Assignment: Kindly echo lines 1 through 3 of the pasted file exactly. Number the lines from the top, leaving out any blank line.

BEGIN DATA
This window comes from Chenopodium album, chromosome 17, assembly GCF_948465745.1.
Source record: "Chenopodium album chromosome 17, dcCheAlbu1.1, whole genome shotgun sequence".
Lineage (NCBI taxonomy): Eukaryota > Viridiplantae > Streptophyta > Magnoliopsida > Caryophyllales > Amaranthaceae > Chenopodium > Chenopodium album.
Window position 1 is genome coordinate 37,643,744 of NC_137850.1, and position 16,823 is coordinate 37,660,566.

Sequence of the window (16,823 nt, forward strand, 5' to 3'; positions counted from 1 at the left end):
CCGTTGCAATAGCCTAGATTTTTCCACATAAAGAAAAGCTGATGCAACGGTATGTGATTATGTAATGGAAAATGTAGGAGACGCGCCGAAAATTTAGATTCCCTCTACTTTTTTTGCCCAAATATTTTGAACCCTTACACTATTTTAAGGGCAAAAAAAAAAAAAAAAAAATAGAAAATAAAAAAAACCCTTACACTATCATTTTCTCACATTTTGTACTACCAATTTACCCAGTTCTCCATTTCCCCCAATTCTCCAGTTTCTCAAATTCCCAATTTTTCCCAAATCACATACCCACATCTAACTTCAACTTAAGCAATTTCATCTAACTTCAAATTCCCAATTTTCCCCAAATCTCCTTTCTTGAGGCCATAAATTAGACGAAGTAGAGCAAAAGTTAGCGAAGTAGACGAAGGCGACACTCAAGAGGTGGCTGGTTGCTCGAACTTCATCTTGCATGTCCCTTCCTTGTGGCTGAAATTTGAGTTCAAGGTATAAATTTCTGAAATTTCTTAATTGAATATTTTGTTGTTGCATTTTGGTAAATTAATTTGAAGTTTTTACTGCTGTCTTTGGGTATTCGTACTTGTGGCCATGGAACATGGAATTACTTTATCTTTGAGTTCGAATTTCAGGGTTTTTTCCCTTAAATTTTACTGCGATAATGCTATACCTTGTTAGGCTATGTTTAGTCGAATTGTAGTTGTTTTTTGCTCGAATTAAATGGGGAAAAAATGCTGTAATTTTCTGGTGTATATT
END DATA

This window comes from Chenopodium album, chromosome 17, assembly GCF_948465745.1.
Source record: "Chenopodium album chromosome 17, dcCheAlbu1.1, whole genome shotgun sequence".
Lineage (NCBI taxonomy): Eukaryota > Viridiplantae > Streptophyta > Magnoliopsida > Caryophyllales > Amaranthaceae > Chenopodium > Chenopodium album.